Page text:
Emmerick v. Seals et al
MEMORANDUM AND OPINION to be set forth more fully in the in the following order. Signed by District Judge R Leon Jordan on 11/3/08. (MGM)
UNITED STATES DISTRICT COURT EASTERN DISTRICT OF TENNESSEE AT KNOXVILLE JAMES E. EMMERICK Plaintiff, v. SHERIFF RON SEALS, et al., Defendants. ) ) ) ) ) ) ) ) ) ) MEMORANDUM This is a pro se civil rights action pursuant to 42 U.S.C. § 1983. The matter is before the court on the motion for summary judgment filed by seven of the 14 named defendants, the motion to dismiss certain claims filed by the same seven defendants together with four additional defendants, and plaintiff's responses to the motions. For the following reasons, the motion for summary judgment and the motion to dismiss will be GRANTED.
Standards of Review A motion to dismiss tests whether a claim has been adequately stated in the complaint.
In considering a motion to dismiss, all well-pleaded allegations in the complaint must be regarded as true and all factual allegations must be construed in favor of the plaintiff. Scheuer v. Rhodes, 416 U.S. 232, 236-37 (1974); Collins v. Nagle, 892 F.2d 489, 493 (6th
Cir. 1989). Dismissal "is proper when it is established beyond a doubt that the plaintiff cannot prove any set of facts consistent with the allegations that would entitle such plaintiff to relief." Collins, 892 F.2d at 493. See also Haines v. Kerner, 404 U.S. 519 (1972); Conley v. Gibson, 355 U.S. 41, 45-46 (1957). Rule 56(c) of the Federal Rules of Civil Procedure provides that summary judgment "shall be rendered forthwith if the pleadings, depositions, answers to interrogatories, and admissions on file, together with the affidavits, if any, show that there is no genuine issue as to any material fact and that the moving party is entitled to judgment as a matter of law." "In considering a motion for summary judgment, the court must view the facts and all inferences to be drawn therefrom in the light most favorable to the non-moving party." 60 Ivy Street Corp. v. Alexander, 822 F.2d 1432, 1435 (6th Cir. 1987). See also Kochins v. LindenAlimak, Inc., 799 F.2d 1128, 1133 (6th Cir. 1986); Securities and Exchange Commission v. Blavin, 760 F.2d 706, 710 (6th Cir. 1985). The burden is on the moving party to conclusively show that no genuine issue of material fact exists. Smith v. Hudson, 600 F.2d 60, 63 (6th Cir. 1979). Not every factual dispute between the parties will prevent summary judgment. The disputed facts must be material. They must be facts which, under the substantive law governing the issue, might affect the outcome of the suit. The dispute must also be genuine. The facts must be such that if they were proven at trial a reasonable jury could return a verdict for the non-moving party. The disputed issue does not have to be resolved conclusively in favor of the nonmoving party, but that party is required to present some significant probative evidence which makes it necessary to resolve the parties' differing versions of the dispute at trial. 60 Ivy Street Corp. v. Alexander, 822 F.2d at 1435-36 (citations omitted).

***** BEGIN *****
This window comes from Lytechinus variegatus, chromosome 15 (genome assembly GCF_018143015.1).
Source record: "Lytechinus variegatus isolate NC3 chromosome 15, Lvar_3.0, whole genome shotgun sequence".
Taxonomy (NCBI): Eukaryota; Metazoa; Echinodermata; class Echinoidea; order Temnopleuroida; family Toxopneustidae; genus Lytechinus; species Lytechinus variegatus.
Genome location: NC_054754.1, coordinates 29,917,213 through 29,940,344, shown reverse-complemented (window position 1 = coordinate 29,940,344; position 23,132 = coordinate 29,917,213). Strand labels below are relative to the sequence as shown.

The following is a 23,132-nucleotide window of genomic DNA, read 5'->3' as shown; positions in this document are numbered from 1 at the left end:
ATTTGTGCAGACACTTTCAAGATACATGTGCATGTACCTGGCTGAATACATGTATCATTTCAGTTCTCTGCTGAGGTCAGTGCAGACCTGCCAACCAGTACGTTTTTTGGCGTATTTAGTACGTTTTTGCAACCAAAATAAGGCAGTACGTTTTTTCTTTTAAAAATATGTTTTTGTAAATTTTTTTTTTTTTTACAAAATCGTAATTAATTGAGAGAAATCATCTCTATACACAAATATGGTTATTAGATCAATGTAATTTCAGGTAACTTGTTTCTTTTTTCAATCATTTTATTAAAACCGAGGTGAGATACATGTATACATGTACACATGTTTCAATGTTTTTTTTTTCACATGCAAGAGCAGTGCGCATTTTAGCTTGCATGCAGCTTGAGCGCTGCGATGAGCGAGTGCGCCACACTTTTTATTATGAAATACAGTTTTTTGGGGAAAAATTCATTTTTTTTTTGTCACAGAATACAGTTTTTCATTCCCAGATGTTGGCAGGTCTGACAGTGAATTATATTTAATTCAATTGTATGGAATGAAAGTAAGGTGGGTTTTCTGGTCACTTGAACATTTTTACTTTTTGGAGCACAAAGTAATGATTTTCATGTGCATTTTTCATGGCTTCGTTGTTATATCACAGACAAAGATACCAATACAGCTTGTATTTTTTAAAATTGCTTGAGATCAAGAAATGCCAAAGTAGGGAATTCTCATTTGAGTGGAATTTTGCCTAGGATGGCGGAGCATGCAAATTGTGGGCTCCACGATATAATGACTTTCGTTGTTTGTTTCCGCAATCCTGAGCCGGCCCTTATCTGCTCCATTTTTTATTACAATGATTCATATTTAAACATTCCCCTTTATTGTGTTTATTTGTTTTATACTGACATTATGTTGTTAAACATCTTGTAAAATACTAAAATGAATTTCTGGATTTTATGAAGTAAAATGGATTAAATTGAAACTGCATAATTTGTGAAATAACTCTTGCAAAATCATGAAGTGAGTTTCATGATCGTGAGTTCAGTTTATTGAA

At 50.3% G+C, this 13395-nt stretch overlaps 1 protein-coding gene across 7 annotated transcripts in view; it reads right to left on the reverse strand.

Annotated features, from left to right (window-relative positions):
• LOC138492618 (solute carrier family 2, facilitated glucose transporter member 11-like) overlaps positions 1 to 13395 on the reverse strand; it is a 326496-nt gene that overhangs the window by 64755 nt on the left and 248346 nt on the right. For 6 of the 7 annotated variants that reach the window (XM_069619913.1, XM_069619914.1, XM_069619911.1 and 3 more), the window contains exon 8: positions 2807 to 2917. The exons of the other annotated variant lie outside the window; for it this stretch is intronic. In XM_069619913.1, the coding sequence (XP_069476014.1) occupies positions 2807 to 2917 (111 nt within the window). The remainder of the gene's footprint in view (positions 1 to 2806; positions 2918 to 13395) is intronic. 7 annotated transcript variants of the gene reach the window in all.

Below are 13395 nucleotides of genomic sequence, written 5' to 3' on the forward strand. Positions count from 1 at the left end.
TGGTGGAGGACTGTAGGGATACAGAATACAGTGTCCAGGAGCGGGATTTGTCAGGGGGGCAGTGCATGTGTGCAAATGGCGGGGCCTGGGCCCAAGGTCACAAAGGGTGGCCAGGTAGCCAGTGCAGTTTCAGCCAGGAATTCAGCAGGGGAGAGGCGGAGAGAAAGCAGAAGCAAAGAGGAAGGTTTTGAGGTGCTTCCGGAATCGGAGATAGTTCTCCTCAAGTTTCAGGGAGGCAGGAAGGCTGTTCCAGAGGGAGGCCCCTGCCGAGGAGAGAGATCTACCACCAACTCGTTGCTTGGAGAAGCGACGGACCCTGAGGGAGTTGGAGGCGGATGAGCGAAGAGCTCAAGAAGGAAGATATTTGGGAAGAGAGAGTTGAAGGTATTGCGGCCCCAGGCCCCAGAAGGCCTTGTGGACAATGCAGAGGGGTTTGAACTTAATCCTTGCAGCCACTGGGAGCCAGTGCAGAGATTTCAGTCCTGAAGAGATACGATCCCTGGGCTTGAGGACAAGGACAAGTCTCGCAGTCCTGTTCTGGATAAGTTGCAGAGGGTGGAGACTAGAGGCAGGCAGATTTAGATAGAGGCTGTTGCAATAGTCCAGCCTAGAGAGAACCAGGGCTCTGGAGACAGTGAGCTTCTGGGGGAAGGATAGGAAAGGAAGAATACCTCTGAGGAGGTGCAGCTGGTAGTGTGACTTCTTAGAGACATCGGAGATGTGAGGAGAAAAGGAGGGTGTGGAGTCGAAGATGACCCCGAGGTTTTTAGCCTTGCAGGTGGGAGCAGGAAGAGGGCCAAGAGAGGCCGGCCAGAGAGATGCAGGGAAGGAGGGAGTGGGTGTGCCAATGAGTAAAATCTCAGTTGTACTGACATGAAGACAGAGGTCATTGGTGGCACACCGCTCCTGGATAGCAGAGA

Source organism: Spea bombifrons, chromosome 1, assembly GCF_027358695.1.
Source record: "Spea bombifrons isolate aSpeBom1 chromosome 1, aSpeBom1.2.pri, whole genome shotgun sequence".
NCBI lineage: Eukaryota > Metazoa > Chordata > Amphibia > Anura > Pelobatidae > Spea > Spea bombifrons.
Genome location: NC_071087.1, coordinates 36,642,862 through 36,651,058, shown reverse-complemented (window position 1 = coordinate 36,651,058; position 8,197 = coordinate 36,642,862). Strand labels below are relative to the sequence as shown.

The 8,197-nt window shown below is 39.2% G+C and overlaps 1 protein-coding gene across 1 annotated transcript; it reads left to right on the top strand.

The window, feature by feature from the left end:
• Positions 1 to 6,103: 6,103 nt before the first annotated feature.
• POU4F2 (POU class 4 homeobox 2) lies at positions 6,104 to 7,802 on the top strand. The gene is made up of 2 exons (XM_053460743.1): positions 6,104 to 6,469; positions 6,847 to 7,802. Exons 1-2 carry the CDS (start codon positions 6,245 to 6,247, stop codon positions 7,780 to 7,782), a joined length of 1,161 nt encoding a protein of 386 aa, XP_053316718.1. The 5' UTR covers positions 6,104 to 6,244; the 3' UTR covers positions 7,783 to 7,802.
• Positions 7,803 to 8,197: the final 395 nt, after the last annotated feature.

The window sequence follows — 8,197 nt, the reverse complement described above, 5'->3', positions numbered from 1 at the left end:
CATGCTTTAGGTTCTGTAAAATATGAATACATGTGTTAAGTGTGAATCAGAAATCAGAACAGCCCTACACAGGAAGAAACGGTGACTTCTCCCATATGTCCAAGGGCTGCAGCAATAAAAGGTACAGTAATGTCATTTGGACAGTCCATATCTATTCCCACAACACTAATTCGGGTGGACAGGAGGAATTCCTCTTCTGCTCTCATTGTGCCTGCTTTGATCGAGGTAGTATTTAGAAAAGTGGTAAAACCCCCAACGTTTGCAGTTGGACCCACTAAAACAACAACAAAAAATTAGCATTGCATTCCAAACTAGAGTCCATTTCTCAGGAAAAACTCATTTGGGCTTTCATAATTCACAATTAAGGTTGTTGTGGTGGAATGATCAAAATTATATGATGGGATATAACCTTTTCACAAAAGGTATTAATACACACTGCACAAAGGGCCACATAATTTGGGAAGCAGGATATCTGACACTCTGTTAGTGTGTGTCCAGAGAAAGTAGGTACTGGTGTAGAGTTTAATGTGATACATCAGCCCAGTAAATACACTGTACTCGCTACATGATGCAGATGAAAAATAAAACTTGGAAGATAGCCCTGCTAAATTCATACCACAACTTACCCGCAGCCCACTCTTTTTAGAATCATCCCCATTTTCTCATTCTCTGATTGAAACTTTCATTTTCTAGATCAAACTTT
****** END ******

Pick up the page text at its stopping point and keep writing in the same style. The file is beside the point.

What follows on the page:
Once the moving party presents evidence sufficient to support a motion for summary judgment, the non-moving party is not entitled to a trial merely on the basis of allegations. The non-moving party must present some significant probative evidence to support its position. White v. Turfway Park Racing Association, Inc., 909 F.2d 941, 943-44 (6th Cir. 1990); Gregg v. Allen-Bradley Co., 801 F.2d 859, 861 (6th Cir. 1986). Mere allegations of a cause of action will no longer suffice to get a plaintiff's case to the jury. Cloverdale Equipment Co. v. Simon Aerials, Inc., 869 F.2d 934, 937 (6th Cir. 1989). Summary judgment should not be disfavored and may be an appropriate avenue for the "just, speedy and inexpensive determination" of an action. Celotex Corp. v. Catrett, 477 U.S. 317, 327 (1986). The moving party is entitled to judgment as a matter of law "against a party who fails to make a showing sufficient to establish the existence of an element essential to that party's case, and on which that party will bear the burden of proof at trial." Id. at 322.
Factual Background Plaintiff brought this action while in the custody of the Tennessee Department of